News from Analytica '98: Glucose monitoring gets under the skin

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    Britt Erickson reports from St. Louis

    Rapid, simultaneous detection of triazine herbicides Atrazine is one of the most widely used herbicides in the world. Methods for de-tecting it in water and soil are challenging because of its many degradation products. In addition, related triazine herbicides, such as simazine and cyanazine, are often found in the sample matrix. David S. Hage and co-workers at the University of Ne-braska have developed a new method based on high-performance affinity chro-matography for the simultaneous detection of atrazine and its related compounds.

    The method relies on an immunoaffinity column, which contains a covalently at-tached monoclonal antibody (mAb) that is specific for triazine compounds. The tri-azine herbicides are extracted from water samples upon passing through the immu-noaffinity column. A set of standard re-versed-phase (RP) HPLC columns is then used to reconcentrate and separate the ex-tracted solutes. According to Hage, the method requires much smaller sample vol-umes than traditional GC methods and it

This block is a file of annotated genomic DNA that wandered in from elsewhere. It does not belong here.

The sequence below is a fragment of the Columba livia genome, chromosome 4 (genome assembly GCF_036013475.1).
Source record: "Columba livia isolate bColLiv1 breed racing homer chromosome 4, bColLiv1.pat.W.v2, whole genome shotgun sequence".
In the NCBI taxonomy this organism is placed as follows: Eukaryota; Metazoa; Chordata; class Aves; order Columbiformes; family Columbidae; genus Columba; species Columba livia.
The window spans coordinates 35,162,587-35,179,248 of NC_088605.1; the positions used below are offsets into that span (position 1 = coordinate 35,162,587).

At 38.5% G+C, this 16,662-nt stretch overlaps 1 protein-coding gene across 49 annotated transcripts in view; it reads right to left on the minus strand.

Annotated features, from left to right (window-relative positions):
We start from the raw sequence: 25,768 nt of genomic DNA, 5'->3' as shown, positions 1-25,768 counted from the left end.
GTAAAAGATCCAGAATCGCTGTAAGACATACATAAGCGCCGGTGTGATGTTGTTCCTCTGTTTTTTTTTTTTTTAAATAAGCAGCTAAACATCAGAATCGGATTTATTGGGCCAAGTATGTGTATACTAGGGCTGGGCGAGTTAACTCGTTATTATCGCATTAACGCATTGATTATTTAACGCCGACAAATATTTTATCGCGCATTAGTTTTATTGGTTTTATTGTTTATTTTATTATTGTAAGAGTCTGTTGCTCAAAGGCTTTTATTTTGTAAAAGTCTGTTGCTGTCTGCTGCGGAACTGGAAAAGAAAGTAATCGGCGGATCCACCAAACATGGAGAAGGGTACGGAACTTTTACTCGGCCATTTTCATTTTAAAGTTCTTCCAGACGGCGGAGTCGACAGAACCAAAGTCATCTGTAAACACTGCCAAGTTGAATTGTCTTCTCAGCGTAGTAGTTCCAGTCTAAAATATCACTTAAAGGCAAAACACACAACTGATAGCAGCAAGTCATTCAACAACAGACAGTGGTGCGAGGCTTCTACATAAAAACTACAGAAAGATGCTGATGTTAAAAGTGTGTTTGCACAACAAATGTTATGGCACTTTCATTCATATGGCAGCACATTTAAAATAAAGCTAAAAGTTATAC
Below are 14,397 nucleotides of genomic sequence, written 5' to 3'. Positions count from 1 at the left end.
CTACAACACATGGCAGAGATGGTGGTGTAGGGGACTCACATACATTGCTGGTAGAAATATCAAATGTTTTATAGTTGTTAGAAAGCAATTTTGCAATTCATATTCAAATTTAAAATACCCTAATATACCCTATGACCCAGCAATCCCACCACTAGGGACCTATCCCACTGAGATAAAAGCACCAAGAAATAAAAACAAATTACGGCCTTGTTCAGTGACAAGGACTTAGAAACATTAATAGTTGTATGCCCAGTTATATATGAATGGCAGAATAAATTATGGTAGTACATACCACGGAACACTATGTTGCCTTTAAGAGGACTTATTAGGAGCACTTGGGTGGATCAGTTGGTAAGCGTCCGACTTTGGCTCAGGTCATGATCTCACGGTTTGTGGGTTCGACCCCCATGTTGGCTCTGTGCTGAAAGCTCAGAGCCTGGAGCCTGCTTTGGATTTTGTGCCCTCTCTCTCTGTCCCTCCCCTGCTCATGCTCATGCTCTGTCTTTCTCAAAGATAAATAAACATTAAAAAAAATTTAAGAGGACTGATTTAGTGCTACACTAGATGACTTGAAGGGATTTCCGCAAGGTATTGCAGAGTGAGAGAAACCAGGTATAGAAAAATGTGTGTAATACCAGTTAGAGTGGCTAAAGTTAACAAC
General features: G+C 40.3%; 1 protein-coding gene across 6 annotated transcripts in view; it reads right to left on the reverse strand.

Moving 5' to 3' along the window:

offers a lower detection limit of 0.1 ppb for a 250-uL sample injection. This limit is well below the EPA maximum allowance of 3 ppb in drinking water.

    Sample throughput can be increased by running samples simultaneously, says Hage. Because the system contains both an immu-noaffinity column and standard RP columns, you can have multiple samples, one on each column, at the same time, he explains. The direct analysis of samples can be completed in as little as 12 min for ramples with hpp levels of triazine compounds and in 30 min for those with pptr levels, he says. .n addi-tion, no sample pretreatment, other than simple filtration, is required.